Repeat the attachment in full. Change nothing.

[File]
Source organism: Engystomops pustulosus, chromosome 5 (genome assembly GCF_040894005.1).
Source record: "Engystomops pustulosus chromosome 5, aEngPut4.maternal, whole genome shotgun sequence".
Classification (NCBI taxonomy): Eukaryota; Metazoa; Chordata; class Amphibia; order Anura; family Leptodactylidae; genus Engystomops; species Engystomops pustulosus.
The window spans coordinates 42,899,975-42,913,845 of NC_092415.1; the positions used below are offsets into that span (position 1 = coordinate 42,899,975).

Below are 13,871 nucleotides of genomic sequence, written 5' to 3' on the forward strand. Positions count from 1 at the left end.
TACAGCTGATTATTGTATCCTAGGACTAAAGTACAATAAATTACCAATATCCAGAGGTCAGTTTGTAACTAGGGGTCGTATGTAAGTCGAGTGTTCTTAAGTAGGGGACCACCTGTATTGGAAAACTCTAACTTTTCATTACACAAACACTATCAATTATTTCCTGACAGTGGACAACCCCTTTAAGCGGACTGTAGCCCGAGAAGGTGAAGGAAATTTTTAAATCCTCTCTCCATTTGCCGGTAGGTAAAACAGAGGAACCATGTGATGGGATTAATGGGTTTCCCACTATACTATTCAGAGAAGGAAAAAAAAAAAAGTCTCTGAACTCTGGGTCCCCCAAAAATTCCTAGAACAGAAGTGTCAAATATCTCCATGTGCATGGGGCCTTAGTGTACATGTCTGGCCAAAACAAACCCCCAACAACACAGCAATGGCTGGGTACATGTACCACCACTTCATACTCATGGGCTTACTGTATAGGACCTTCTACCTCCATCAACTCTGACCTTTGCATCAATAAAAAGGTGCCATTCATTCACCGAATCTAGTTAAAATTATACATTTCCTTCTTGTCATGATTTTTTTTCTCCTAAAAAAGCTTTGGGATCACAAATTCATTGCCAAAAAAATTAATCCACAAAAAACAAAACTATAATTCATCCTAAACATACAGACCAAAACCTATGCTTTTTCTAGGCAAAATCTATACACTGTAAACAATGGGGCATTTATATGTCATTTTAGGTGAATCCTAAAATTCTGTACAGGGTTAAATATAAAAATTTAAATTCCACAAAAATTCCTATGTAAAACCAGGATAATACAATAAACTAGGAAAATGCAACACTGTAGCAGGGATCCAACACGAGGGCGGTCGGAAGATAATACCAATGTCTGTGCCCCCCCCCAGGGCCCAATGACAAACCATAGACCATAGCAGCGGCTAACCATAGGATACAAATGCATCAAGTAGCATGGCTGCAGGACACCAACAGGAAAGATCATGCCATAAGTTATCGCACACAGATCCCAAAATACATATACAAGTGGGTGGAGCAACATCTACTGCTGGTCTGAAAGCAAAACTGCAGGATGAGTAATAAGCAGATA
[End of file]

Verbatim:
Source organism: Engystomops pustulosus, chromosome 5 (genome assembly GCF_040894005.1).
Source record: "Engystomops pustulosus chromosome 5, aEngPut4.maternal, whole genome shotgun sequence".
Classification (NCBI taxonomy): Eukaryota; Metazoa; Chordata; class Amphibia; order Anura; family Leptodactylidae; genus Engystomops; species Engystomops pustulosus.
The window spans coordinates 42,899,975-42,913,845 of NC_092415.1; the positions used below are offsets into that span (position 1 = coordinate 42,899,975).

Below are 13,871 nucleotides of genomic sequence, written 5' to 3' on the forward strand. Positions count from 1 at the left end.
TACAGCTGATTATTGTATCCTAGGACTAAAGTACAATAAATTACCAATATCCAGAGGTCAGTTTGTAACTAGGGGTCGTATGTAAGTCGAGTGTTCTTAAGTAGGGGACCACCTGTATTGGAAAACTCTAACTTTTCATTACACAAACACTATCAATTATTTCCTGACAGTGGACAACCCCTTTAAGCGGACTGTAGCCCGAGAAGGTGAAGGAAATTTTTAAATCCTCTCTCCATTTGCCGGTAGGTAAAACAGAGGAACCATGTGATGGGATTAATGGGTTTCCCACTATACTATTCAGAGAAGGAAAAAAAAAAAAGTCTCTGAACTCTGGGTCCCCCAAAAATTCCTAGAACAGAAGTGTCAAATATCTCCATGTGCATGGGGCCTTAGTGTACATGTCTGGCCAAAACAAACCCCCAACAACACAGCAATGGCTGGGTACATGTACCACCACTTCATACTCATGGGCTTACTGTATAGGACCTTCTACCTCCATCAACTCTGACCTTTGCATCAATAAAAAGGTGCCATTCATTCACCGAATCTAGTTAAAATTATACATTTCCTTCTTGTCATGATTTTTTTTCTCCTAAAAAAGCTTTGGGATCACAAATTCATTGCCAAAAAAATTAATCCACAAAAAACAAAACTATAATTCATCCTAAACATACAGACCAAAACCTATGCTTTTTCTAGGCAAAATCTATACACTGTAAACAATGGGGCATTTATATGTCATTTTAGGTGAATCCTAAAATTCTGTACAGGGTTAAATATAAAAATTTAAATTCCACAAAAATTCCTATGTAAAACCAGGATAATACAATAAACTAGGAAAATGCAACACTGTAGCAGGGATCCAACACGAGGGCGGTCGGAAGATAATACCAATGTCTGTGCCCCCCCCCAGGGCCCAATGACAAACCATAGACCATAGCAGCGGCTAACCATAGGATACAAATGCATCAAGTAGCATGGCTGCAGGACACCAACAGGAAAGATCATGCCATAAGTTATCGCACACAGATCCCAAAATACATATACAAGTGGGTGGAGCAACATCTACTGCTGGTCTGAAAGCAAAACTGCAGGATGAGTAATAAGCAGATA